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Pacific Southwest Research Station
800 Buchanan Street
West Annex Building
Albany, CA 94710-0011

(510) 559-6300

San Dimas Experimental Forest

SDEF Home Page | Williams Fire | Fire Severity | Fire Emissions | Water Quality | Water Yield | Ecology | Lysimeters | Resources & Maps | Photos | Management Plan | Site description, Facilities, and Use | The Future of San Dimas

The San Dimas Experimental Forest (SDEF) is managed by the USDA Forest Service, Pacific Southwest Research Station, as a field laboratory for ecosystem and watershed studies in chaparral and related Mediterranean-climate ecosystems. From its establishment in 1933, the SDEF has been a center for hydrologic research in mountain watersheds.  This research has included intensive monitoring of precipitation and water yield in mountainous terrain and studies that manipulated the natural vegetation across watersheds to maximize water yield.  More recently research has emphasized the impact of wildland fire on watershed processes and air quality, the effects of chronic air pollution on stream-water quality and the biogeochemistry of nitrogen, processes and rates of soil development and erosion, patterns in plant community development, avian population dynamics, and remote sensing of fire and ecosystem processes.  Research and environmental monitoring at the SDEF have developed an extensive database on chaparral ecology and mountain hydrology and climate.

The U.S. Man and the Biosphere Program has designated the SDEF as a Biosphere Reserve.  SDEF also includes the Fern Canyon Research Natural Area, which is part of the Forest Service natural reserve system.


[map]: Snapshot of SDEF as shown in Google Earth viewer
Explore SDEF using Google Earth or in Google Maps.

[map]: Shaded relief map of the SDEF area showing active fireline during the Williams fire Williams Fire The San Dimas ecosystem was reset September 23-27, 2002 as the Williams Fire burned through 42 year-old chaparral.


Post-fire Images of the area of the Williams Fire were collected by the FireMapper instrument flown in the PSW research aircraft on 18 December, 2002.

[Photo]: West Fork San Dimas in flamesFire severity, water quality, and post-fire debris production

Severe fires in chaparral watersheds subject to air pollution from metropolitan Los Angeles mobilize accumulated nitrogen and cause stream water to be polluted with nitrate (NO3- ) at concentrations exceeding the Federal water quality standard. Fires of moderate intensity produced a more subdued response in stream discharge and soil nitrification and less than one-seventh the NO3- loss observed after severe burning.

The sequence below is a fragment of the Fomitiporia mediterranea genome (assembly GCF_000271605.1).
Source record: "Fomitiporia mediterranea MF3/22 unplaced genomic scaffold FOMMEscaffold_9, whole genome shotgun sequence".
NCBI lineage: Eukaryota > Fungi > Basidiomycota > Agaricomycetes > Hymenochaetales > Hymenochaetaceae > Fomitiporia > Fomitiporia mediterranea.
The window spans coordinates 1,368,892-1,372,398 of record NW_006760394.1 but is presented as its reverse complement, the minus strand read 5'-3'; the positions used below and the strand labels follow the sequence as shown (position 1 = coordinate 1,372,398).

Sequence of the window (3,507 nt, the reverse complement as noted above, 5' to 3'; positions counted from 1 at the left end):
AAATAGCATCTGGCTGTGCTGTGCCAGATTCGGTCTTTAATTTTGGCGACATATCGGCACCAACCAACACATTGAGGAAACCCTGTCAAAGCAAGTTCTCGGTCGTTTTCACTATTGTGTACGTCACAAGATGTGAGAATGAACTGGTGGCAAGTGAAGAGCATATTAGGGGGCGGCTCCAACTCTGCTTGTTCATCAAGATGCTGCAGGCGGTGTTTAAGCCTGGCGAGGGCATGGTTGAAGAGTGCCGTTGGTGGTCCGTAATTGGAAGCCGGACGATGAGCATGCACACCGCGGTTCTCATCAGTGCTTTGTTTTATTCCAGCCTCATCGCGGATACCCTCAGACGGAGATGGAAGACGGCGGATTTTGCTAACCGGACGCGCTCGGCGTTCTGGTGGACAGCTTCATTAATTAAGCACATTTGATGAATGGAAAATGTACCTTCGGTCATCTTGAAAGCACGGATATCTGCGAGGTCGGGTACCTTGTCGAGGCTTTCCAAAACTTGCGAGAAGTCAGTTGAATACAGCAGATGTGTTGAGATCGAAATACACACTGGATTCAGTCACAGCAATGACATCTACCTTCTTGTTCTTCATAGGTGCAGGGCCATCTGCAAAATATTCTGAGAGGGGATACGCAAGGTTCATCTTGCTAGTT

[Photo]: Fire run in Lodi CanyonFire emissions

Wild fire emissions to the atmosphere are an acute source of particulates, hydrocarbons, and greenhouse gases. The first whole-plume measurements of emissions from chaparral fires were made by aircraft at San Dimas in the Lodi Canyon prescribed fires of 1986 and 1987.

Water Quality

Emissions of nitrogen oxides in the South Coast Air Basin of southern California are among the most extreme in the nation. Resulting atmospheric nitrogen deposition to vegetation at San Dimas, as measured by canopy throughfall of nitrate and ammonium, has been at record levels nationally and is apparently a primary source of nitrate pollution in stream water there.

[Photo]: Volfe stream gaugeWater yield

The San Dimas Experimental Forest, one of the oldest natural hydraulic laboratories in the nation, was established to determine the value of chaparral and associated forests for watershed protection and to provide a basis for management to obtain the maximum beneficial yield of water.

[Photo]: SDEF post-fire viewChaparral ecology

Fire is an ecosystem property, rather than an exogenous force in southern California chaparral, which interacts with processes of drought-mediated canopy development, production, and mortality to affect stability of community composition. Despite adaptations to survive prolonged drought stress and burning, recurrent fire now threatens the stability of the ecosystem.
SDEF 1960, USFS photo [Photo]: SDEF vegetation view
SDEF 1980, USFS photo by P. Riggan

[Photo]: Historic picture of lysimeter construction


[Map]: Shaded relief map of the SDEF area

Resources & Maps

  • Maps and Digital Elevation Models
    Lists of fauna and flora
    Hydrologic data

Current weather

[Photo]: Brown's Flat with Chuck Colver


Historic photos

Recent photos

Lysimeter construction series


"This web page is dedicated to the memory of Forest Manager Chuck Colver."

Forest Manager Chuck Colver at Brown's Flat, 1981, USFS photo

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Last Modified: October 24, 2004